When the Guy Wearing Ray-Bans Says Those Four Words

Less than a month after God and I decided to try out this writing thing, I met someone.

A man I had never before heard of stood on stage at a conference telling some story about asking a girl out in middle school. I think he wanted to convince us to take risks, but I really heard only four words:

I am a writer.

That’s all I needed to hear before I felt God say, “Go talk to him. You want to write, he’s a writer; talk to him.”

He wore Ray-Ban glasses and cracked himself up at his own jokes, but I was still intimidated by those four words, “I am a writer.” After his session, I made up every excuse in my head of why I shouldn’t talk to him.

What are you going to say to him? What good is telling this guy anyway, what can he do? You can’t really be a writer. He’s going to laugh at your ignorance. And (most importantly) It’s lunchtime. 

Before I could throw out another reason to not talk to him, there I was, hand extended, introducing myself. “Hi, my name is Carrie and I am supposed to talk to you.”

Spoken like a true writer.

He agreed to meet with me and asked that I send some writing samples for him to read ahead of time.

Right, let me just get you my portfolio.

The next day we met outside the training center. Sure, it was January, but January in Georgia, and the sun shone between the wooden beams of the pergola making the temperature difference between the shade and the sun about 12 degrees. The shadows danced across the ground as a breeze blew through the tree branches above us.

We talked about Spain and traveling and dreams, but more than anything we talked about writing and how it is all about deciding to do it. And right in the midst of my bouncing in that brown patio chair he said the four words I never thought I would hear:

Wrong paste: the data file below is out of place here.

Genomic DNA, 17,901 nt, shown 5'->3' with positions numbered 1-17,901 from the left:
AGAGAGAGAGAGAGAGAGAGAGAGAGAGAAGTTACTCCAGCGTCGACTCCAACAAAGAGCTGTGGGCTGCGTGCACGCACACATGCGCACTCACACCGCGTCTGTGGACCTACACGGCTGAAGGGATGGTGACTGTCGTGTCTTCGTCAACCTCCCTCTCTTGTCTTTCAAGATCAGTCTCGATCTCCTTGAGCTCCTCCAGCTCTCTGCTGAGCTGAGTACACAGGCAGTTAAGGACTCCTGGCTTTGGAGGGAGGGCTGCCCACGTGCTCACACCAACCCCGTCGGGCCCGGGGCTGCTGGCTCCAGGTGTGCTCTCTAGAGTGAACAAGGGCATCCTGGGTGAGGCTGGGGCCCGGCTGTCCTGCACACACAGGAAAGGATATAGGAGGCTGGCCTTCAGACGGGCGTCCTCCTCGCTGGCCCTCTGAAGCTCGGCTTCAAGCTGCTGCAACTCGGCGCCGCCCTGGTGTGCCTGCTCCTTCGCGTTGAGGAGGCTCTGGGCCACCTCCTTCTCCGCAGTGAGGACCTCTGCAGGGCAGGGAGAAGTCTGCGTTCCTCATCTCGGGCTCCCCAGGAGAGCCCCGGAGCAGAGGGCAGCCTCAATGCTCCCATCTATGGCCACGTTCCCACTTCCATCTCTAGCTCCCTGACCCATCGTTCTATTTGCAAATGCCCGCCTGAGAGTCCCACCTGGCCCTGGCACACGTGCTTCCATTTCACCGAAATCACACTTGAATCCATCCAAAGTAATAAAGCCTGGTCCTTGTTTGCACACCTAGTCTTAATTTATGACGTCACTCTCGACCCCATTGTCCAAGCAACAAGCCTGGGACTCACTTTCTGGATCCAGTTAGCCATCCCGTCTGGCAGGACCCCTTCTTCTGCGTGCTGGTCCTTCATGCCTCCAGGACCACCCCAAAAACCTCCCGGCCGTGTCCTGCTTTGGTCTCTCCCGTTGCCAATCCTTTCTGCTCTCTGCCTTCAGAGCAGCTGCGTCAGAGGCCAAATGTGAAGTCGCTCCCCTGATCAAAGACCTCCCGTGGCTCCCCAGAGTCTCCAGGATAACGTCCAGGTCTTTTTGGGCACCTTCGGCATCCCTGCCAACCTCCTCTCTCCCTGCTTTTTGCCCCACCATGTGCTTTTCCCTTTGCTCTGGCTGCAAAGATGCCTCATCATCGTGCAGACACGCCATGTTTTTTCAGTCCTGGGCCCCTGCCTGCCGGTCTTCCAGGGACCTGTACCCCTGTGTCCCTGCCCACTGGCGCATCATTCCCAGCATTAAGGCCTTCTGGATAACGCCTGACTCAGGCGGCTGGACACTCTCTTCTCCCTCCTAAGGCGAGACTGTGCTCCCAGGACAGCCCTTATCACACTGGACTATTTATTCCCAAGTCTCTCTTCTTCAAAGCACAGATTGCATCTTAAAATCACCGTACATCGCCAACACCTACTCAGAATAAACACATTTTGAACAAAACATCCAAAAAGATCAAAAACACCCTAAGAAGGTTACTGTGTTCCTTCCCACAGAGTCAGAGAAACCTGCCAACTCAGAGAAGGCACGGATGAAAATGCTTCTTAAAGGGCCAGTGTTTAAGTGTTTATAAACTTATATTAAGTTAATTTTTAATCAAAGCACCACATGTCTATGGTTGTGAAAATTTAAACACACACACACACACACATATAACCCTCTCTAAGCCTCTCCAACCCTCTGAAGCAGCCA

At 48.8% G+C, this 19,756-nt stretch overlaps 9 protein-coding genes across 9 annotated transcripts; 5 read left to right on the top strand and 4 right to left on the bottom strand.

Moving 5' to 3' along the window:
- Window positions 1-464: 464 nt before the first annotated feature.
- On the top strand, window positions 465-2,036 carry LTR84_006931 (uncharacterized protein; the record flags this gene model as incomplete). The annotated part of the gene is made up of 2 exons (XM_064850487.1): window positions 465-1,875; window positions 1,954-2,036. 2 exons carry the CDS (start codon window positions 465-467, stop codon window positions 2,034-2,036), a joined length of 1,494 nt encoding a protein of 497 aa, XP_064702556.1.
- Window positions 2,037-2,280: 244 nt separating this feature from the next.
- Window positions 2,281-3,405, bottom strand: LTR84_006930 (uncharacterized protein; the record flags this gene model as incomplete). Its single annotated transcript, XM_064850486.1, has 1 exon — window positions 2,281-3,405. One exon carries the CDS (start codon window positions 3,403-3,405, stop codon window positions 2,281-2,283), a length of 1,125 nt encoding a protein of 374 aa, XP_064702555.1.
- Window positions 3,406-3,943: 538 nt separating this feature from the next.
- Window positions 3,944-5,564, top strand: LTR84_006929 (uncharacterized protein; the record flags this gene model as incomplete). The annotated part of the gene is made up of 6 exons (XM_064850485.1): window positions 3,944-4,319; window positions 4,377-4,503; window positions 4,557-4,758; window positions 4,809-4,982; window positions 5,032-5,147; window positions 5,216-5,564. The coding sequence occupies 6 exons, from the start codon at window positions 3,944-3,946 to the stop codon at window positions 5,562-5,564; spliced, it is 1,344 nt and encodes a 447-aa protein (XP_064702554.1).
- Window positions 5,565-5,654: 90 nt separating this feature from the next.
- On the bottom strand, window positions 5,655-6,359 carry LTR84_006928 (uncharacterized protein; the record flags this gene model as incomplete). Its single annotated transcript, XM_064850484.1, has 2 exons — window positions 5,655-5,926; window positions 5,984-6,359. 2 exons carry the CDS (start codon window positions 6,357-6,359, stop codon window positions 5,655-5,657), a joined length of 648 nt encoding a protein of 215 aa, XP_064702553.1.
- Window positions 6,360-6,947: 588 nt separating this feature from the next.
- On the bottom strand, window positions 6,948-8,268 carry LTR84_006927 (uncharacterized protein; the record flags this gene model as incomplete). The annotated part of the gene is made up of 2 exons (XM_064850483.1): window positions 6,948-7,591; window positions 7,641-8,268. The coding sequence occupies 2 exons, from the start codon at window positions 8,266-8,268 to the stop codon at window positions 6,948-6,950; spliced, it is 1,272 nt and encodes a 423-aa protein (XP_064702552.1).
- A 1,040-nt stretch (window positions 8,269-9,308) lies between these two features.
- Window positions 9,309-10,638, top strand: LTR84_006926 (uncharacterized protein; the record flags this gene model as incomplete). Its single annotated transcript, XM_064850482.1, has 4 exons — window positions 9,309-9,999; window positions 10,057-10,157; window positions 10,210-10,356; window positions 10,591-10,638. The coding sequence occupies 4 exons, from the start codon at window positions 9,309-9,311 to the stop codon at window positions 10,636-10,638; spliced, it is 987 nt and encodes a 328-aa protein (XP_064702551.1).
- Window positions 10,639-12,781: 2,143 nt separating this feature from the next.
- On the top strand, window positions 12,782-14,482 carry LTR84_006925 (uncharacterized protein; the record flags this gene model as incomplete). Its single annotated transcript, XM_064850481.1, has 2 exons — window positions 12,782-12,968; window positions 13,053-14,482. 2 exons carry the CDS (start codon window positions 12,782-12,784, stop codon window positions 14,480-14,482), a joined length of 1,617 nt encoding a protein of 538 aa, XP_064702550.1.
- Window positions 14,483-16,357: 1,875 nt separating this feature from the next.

You are a writer.

My chair was still. Even though it made no sense and no one had ever published anything I had ever written and the fear in me was so apparent as if written across my forehead, I believed him. I actually believed the guy in the Ray-Bans who laughed at his own jokes.

Because he believed in me.

Until you acknowledge this — that you are a writer — you are depriving the world of a gift it longs for. One that stands the test of time. One that could leave a legacy.

Jeff Goins, You Are a Writer

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What Do You Mean Denial Can’t Stop the Calendar?

2012 ended with a bang. But not the fireworks, bubbly and confetti kind of bang, more like you and the nurses in the ER are on a first-name basis kind of bang.

Bang.

I stuck my heels in the ground of 2012 because of the change 2013 brought with it. Some change I knew of and the unpredictable I feared. Sometimes change is awesome. New places, new people, new adventures: the great unknown, the great perhaps.

Other times, change is not so great. Especially when it is happening everywhere around you, but you’re standing still. Roommates go back to the mission field, friends leave town for other jobs, people are getting married and having babies, or breaking up and moving out. You have to leave loved ones in the hospital and return to your home 1,000 miles away. And you’re thankful you have a month-to-month lease because you never know where you will be in 31 days.

I somehow tricked myself into believing that if 2013 never came, neither would the change.

If you’ll notice, it’s February and it’s the first time I’ve blogged this year. That goes against everything I’ve ever learned about writing, blogging, and building any kind of platform.

I broke the rules because I somehow thought I could get around this whole 2013 thing.

Wrong.

I broke the rules because I have been so caught up in my own swirl that I couldn’t bring myself to sit still long enough to write.

Write.

My dream, my passion, my outlet.